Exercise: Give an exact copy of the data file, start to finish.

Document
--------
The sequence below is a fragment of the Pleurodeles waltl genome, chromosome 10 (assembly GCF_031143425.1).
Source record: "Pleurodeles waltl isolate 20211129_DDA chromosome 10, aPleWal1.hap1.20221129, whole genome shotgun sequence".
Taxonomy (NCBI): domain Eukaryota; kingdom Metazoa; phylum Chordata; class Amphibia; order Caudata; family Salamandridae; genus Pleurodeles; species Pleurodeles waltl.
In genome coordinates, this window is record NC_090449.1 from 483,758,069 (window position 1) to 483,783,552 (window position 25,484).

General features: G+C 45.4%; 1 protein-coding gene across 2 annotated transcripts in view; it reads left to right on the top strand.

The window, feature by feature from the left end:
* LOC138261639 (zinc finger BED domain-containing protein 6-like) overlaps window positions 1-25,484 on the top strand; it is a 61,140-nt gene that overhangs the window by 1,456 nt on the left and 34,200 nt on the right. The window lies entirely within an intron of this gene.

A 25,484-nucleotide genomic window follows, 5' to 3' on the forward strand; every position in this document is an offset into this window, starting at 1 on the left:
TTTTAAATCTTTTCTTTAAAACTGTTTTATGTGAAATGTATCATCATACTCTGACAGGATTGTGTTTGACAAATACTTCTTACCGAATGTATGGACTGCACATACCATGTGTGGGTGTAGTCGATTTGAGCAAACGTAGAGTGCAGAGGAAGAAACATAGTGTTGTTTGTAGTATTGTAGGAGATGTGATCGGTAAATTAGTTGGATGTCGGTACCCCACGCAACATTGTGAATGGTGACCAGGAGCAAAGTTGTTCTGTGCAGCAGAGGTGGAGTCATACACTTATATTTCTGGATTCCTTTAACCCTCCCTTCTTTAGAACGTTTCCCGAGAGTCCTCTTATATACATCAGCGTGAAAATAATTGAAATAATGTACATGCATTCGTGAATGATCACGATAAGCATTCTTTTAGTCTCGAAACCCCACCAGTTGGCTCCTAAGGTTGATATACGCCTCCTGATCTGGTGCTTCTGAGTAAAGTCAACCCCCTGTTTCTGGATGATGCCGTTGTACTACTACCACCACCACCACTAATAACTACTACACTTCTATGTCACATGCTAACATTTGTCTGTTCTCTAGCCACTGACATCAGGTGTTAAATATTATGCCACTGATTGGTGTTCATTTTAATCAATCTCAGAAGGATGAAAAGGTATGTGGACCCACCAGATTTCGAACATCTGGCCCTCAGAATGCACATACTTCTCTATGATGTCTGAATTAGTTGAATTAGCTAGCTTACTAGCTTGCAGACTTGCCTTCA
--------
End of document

The sequence below is a fragment of the Pleurodeles waltl genome, chromosome 10 (assembly GCF_031143425.1).
Source record: "Pleurodeles waltl isolate 20211129_DDA chromosome 10, aPleWal1.hap1.20221129, whole genome shotgun sequence".
Taxonomy (NCBI): domain Eukaryota; kingdom Metazoa; phylum Chordata; class Amphibia; order Caudata; family Salamandridae; genus Pleurodeles; species Pleurodeles waltl.
In genome coordinates, this window is record NC_090449.1 from 483,758,069 (window position 1) to 483,783,552 (window position 25,484).

General features: G+C 45.4%; 1 protein-coding gene across 2 annotated transcripts in view; it reads left to right on the top strand.

The window, feature by feature from the left end:
* LOC138261639 (zinc finger BED domain-containing protein 6-like) overlaps window positions 1-25,484 on the top strand; it is a 61,140-nt gene that overhangs the window by 1,456 nt on the left and 34,200 nt on the right. The window lies entirely within an intron of this gene.

A 25,484-nucleotide genomic window follows, 5' to 3' on the forward strand; every position in this document is an offset into this window, starting at 1 on the left:
TTTTAAATCTTTTCTTTAAAACTGTTTTATGTGAAATGTATCATCATACTCTGACAGGATTGTGTTTGACAAATACTTCTTACCGAATGTATGGACTGCACATACCATGTGTGGGTGTAGTCGATTTGAGCAAACGTAGAGTGCAGAGGAAGAAACATAGTGTTGTTTGTAGTATTGTAGGAGATGTGATCGGTAAATTAGTTGGATGTCGGTACCCCACGCAACATTGTGAATGGTGACCAGGAGCAAAGTTGTTCTGTGCAGCAGAGGTGGAGTCATACACTTATATTTCTGGATTCCTTTAACCCTCCCTTCTTTAGAACGTTTCCCGAGAGTCCTCTTATATACATCAGCGTGAAAATAATTGAAATAATGTACATGCATTCGTGAATGATCACGATAAGCATTCTTTTAGTCTCGAAACCCCACCAGTTGGCTCCTAAGGTTGATATACGCCTCCTGATCTGGTGCTTCTGAGTAAAGTCAACCCCCTGTTTCTGGATGATGCCGTTGTACTACTACCACCACCACCACTAATAACTACTACACTTCTATGTCACATGCTAACATTTGTCTGTTCTCTAGCCACTGACATCAGGTGTTAAATATTATGCCACTGATTGGTGTTCATTTTAATCAATCTCAGAAGGATGAAAAGGTATGTGGACCCACCAGATTTCGAACATCTGGCCCTCAGAATGCACATACTTCTCTATGATGTCTGAATTAGTTGAATTAGCTAGCTTACTAGCTTGCAGACTTGCCTTCA